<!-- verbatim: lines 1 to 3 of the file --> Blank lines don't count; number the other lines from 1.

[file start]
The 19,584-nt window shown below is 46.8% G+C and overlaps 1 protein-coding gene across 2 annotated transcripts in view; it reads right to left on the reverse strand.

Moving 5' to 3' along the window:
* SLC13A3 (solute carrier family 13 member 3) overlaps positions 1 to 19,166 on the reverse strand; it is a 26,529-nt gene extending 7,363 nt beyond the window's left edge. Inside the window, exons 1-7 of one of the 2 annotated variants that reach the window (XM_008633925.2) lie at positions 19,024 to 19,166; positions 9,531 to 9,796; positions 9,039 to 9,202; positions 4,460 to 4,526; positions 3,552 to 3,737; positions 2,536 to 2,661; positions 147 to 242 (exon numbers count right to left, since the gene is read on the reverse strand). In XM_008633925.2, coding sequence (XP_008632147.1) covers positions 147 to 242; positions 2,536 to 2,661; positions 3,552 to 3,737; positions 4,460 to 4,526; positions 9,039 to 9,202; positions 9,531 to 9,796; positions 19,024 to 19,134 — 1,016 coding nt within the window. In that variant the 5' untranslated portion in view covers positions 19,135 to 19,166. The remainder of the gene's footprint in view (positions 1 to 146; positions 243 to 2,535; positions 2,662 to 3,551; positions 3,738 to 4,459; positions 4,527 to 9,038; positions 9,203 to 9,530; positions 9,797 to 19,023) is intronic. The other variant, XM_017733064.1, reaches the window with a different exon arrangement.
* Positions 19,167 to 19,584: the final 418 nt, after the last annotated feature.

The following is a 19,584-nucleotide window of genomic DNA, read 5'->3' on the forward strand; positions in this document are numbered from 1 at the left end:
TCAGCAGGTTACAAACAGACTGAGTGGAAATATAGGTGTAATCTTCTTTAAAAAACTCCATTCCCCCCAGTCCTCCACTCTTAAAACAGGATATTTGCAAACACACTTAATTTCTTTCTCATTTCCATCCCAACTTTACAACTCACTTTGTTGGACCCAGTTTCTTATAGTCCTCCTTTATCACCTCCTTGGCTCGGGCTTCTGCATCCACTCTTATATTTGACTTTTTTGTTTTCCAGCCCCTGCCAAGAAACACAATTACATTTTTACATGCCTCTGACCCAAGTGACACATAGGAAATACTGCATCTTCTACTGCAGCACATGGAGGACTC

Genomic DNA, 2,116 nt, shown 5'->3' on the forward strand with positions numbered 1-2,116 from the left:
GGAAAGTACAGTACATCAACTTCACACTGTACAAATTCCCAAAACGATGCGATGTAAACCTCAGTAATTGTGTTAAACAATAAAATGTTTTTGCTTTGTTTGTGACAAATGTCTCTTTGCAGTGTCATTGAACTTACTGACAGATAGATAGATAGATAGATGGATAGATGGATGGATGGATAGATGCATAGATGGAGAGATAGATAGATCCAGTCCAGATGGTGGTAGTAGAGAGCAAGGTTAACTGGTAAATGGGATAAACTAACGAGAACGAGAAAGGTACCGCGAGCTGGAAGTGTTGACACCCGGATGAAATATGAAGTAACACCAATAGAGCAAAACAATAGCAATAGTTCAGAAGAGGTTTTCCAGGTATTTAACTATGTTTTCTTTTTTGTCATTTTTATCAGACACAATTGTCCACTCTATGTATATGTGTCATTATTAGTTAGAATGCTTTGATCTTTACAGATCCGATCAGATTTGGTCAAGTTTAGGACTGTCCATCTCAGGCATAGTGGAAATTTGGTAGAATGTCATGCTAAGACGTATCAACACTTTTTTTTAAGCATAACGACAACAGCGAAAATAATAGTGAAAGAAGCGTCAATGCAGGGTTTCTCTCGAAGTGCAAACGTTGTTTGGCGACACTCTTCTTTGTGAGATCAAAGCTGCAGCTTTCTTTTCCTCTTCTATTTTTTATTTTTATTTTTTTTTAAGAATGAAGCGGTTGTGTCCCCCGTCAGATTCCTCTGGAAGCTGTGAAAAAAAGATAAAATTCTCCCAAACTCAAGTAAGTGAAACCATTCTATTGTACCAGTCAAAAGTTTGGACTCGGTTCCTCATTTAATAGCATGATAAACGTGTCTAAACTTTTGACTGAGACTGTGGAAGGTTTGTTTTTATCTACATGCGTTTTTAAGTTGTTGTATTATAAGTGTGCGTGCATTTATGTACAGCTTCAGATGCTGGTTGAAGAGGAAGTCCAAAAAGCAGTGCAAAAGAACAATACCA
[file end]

The 19,584-nt window shown below is 46.8% G+C and overlaps 1 protein-coding gene across 2 annotated transcripts in view; it reads right to left on the reverse strand.

Moving 5' to 3' along the window:
* SLC13A3 (solute carrier family 13 member 3) overlaps positions 1 to 19,166 on the reverse strand; it is a 26,529-nt gene extending 7,363 nt beyond the window's left edge. Inside the window, exons 1-7 of one of the 2 annotated variants that reach the window (XM_008633925.2) lie at positions 19,024 to 19,166; positions 9,531 to 9,796; positions 9,039 to 9,202; positions 4,460 to 4,526; positions 3,552 to 3,737; positions 2,536 to 2,661; positions 147 to 242 (exon numbers count right to left, since the gene is read on the reverse strand). In XM_008633925.2, coding sequence (XP_008632147.1) covers positions 147 to 242; positions 2,536 to 2,661; positions 3,552 to 3,737; positions 4,460 to 4,526; positions 9,039 to 9,202; positions 9,531 to 9,796; positions 19,024 to 19,134 — 1,016 coding nt within the window. In that variant the 5' untranslated portion in view covers positions 19,135 to 19,166. The remainder of the gene's footprint in view (positions 1 to 146; positions 243 to 2,535; positions 2,662 to 3,551; positions 3,738 to 4,459; positions 4,527 to 9,038; positions 9,203 to 9,530; positions 9,797 to 19,023) is intronic. The other variant, XM_017733064.1, reaches the window with a different exon arrangement.